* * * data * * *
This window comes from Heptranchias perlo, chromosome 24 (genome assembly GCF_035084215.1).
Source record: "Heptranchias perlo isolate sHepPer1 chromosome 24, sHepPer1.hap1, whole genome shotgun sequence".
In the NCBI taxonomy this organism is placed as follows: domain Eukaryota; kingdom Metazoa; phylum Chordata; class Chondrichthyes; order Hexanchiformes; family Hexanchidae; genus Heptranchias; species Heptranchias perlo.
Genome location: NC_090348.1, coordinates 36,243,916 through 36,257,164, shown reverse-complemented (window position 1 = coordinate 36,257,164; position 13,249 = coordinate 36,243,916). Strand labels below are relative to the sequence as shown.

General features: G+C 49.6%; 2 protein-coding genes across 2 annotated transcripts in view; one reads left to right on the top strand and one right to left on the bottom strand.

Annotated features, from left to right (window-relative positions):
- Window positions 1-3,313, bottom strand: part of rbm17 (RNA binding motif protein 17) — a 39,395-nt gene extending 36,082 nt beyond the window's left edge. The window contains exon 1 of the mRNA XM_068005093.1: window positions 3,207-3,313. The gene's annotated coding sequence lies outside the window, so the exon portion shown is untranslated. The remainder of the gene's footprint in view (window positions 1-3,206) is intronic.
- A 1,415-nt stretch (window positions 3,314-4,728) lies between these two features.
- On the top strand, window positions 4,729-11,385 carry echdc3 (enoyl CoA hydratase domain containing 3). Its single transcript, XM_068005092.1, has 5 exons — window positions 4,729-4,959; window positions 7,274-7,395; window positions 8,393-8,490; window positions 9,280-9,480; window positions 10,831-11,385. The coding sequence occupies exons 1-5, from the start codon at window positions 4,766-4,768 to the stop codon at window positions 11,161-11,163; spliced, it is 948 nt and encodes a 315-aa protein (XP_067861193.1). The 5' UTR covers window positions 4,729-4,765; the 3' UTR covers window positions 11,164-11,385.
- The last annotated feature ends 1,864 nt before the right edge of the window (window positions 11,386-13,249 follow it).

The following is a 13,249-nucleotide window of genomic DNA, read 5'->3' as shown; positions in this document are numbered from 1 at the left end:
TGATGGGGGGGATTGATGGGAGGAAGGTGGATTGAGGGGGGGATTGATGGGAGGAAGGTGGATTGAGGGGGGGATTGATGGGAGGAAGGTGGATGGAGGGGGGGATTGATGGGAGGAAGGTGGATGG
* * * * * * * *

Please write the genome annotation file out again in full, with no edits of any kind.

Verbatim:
This window comes from Heptranchias perlo, chromosome 24 (genome assembly GCF_035084215.1).
Source record: "Heptranchias perlo isolate sHepPer1 chromosome 24, sHepPer1.hap1, whole genome shotgun sequence".
In the NCBI taxonomy this organism is placed as follows: domain Eukaryota; kingdom Metazoa; phylum Chordata; class Chondrichthyes; order Hexanchiformes; family Hexanchidae; genus Heptranchias; species Heptranchias perlo.
Genome location: NC_090348.1, coordinates 36,243,916 through 36,257,164, shown reverse-complemented (window position 1 = coordinate 36,257,164; position 13,249 = coordinate 36,243,916). Strand labels below are relative to the sequence as shown.

General features: G+C 49.6%; 2 protein-coding genes across 2 annotated transcripts in view; one reads left to right on the top strand and one right to left on the bottom strand.

Annotated features, from left to right (window-relative positions):
- Window positions 1-3,313, bottom strand: part of rbm17 (RNA binding motif protein 17) — a 39,395-nt gene extending 36,082 nt beyond the window's left edge. The window contains exon 1 of the mRNA XM_068005093.1: window positions 3,207-3,313. The gene's annotated coding sequence lies outside the window, so the exon portion shown is untranslated. The remainder of the gene's footprint in view (window positions 1-3,206) is intronic.
- A 1,415-nt stretch (window positions 3,314-4,728) lies between these two features.
- On the top strand, window positions 4,729-11,385 carry echdc3 (enoyl CoA hydratase domain containing 3). Its single transcript, XM_068005092.1, has 5 exons — window positions 4,729-4,959; window positions 7,274-7,395; window positions 8,393-8,490; window positions 9,280-9,480; window positions 10,831-11,385. The coding sequence occupies exons 1-5, from the start codon at window positions 4,766-4,768 to the stop codon at window positions 11,161-11,163; spliced, it is 948 nt and encodes a 315-aa protein (XP_067861193.1). The 5' UTR covers window positions 4,729-4,765; the 3' UTR covers window positions 11,164-11,385.
- The last annotated feature ends 1,864 nt before the right edge of the window (window positions 11,386-13,249 follow it).

The following is a 13,249-nucleotide window of genomic DNA, read 5'->3' as shown; positions in this document are numbered from 1 at the left end:
TGATGGGGGGGATTGATGGGAGGAAGGTGGATTGAGGGGGGGATTGATGGGAGGAAGGTGGATTGAGGGGGGGATTGATGGGAGGAAGGTGGATGGAGGGGGGGATTGATGGGAGGAAGGTGGATGG